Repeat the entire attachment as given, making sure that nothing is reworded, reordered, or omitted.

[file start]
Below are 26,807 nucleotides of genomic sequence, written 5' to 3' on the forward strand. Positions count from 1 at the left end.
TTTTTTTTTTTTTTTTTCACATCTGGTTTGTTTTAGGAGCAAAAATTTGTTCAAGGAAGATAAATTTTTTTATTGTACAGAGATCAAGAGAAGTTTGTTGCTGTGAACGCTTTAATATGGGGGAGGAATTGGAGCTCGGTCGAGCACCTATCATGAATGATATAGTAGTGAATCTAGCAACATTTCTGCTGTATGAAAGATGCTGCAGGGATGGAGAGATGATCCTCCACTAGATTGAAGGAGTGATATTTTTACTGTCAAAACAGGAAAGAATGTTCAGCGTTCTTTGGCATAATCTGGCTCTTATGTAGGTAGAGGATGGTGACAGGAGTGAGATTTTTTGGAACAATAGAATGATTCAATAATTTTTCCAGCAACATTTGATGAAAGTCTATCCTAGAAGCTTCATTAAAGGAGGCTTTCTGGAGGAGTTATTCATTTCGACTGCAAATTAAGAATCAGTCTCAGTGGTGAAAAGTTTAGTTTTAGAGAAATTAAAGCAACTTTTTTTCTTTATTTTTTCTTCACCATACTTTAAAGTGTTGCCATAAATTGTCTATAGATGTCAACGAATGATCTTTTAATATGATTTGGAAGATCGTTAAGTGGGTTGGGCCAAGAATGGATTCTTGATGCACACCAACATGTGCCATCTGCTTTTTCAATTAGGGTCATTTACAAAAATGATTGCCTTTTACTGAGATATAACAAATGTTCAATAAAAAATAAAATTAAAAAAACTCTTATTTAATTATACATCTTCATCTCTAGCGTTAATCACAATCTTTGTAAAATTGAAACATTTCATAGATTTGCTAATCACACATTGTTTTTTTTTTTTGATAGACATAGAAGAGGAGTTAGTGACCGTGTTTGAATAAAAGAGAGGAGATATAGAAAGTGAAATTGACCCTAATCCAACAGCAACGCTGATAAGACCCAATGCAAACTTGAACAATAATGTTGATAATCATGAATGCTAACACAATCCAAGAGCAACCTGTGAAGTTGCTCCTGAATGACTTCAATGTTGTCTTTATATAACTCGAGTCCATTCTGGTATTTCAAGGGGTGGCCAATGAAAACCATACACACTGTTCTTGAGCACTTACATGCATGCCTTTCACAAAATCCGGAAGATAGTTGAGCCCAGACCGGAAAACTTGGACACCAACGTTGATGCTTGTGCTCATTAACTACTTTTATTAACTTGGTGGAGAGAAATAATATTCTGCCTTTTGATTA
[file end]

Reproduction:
Below are 26,807 nucleotides of genomic sequence, written 5' to 3' on the forward strand. Positions count from 1 at the left end.
TTTTTTTTTTTTTTTTTCACATCTGGTTTGTTTTAGGAGCAAAAATTTGTTCAAGGAAGATAAATTTTTTTATTGTACAGAGATCAAGAGAAGTTTGTTGCTGTGAACGCTTTAATATGGGGGAGGAATTGGAGCTCGGTCGAGCACCTATCATGAATGATATAGTAGTGAATCTAGCAACATTTCTGCTGTATGAAAGATGCTGCAGGGATGGAGAGATGATCCTCCACTAGATTGAAGGAGTGATATTTTTACTGTCAAAACAGGAAAGAATGTTCAGCGTTCTTTGGCATAATCTGGCTCTTATGTAGGTAGAGGATGGTGACAGGAGTGAGATTTTTTGGAACAATAGAATGATTCAATAATTTTTCCAGCAACATTTGATGAAAGTCTATCCTAGAAGCTTCATTAAAGGAGGCTTTCTGGAGGAGTTATTCATTTCGACTGCAAATTAAGAATCAGTCTCAGTGGTGAAAAGTTTAGTTTTAGAGAAATTAAAGCAACTTTTTTTCTTTATTTTTTCTTCACCATACTTTAAAGTGTTGCCATAAATTGTCTATAGATGTCAACGAATGATCTTTTAATATGATTTGGAAGATCGTTAAGTGGGTTGGGCCAAGAATGGATTCTTGATGCACACCAACATGTGCCATCTGCTTTTTCAATTAGGGTCATTTACAAAAATGATTGCCTTTTACTGAGATATAACAAATGTTCAATAAAAAATAAAATTAAAAAAACTCTTATTTAATTATACATCTTCATCTCTAGCGTTAATCACAATCTTTGTAAAATTGAAACATTTCATAGATTTGCTAATCACACATTGTTTTTTTTTTTTGATAGACATAGAAGAGGAGTTAGTGACCGTGTTTGAATAAAAGAGAGGAGATATAGAAAGTGAAATTGACCCTAATCCAACAGCAACGCTGATAAGACCCAATGCAAACTTGAACAATAATGTTGATAATCATGAATGCTAACACAATCCAAGAGCAACCTGTGAAGTTGCTCCTGAATGACTTCAATGTTGTCTTTATATAACTCGAGTCCATTCTGGTATTTCAAGGGGTGGCCAATGAAAACCATACACACTGTTCTTGAGCACTTACATGCATGCCTTTCACAAAATCCGGAAGATAGTTGAGCCCAGACCGGAAAACTTGGACACCAACGTTGATGCTTGTGCTCATTAACTACTTTTATTAACTTGGTGGAGAGAAATAATATTCTGCCTTTTGATTA